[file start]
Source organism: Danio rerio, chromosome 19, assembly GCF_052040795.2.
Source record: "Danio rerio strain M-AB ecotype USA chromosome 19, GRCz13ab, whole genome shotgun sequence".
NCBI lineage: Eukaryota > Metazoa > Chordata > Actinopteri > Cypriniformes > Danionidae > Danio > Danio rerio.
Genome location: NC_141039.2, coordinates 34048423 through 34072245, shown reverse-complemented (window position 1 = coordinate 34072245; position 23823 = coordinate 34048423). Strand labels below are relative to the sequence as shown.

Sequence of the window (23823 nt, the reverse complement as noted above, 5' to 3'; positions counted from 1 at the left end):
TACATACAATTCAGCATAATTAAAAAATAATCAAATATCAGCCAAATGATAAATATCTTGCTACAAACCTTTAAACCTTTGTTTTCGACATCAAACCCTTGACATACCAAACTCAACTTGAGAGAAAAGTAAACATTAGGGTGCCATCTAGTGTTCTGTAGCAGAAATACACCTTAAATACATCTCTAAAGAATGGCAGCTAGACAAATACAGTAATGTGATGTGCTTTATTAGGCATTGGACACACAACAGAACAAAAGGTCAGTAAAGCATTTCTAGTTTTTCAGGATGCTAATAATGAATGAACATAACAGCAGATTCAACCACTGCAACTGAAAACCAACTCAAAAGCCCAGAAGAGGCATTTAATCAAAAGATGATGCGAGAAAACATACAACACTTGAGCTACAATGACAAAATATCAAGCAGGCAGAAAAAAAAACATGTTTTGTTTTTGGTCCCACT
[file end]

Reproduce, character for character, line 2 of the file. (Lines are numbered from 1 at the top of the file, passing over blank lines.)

Source record: "Danio rerio strain M-AB ecotype USA chromosome 19, GRCz13ab, whole genome shotgun sequence".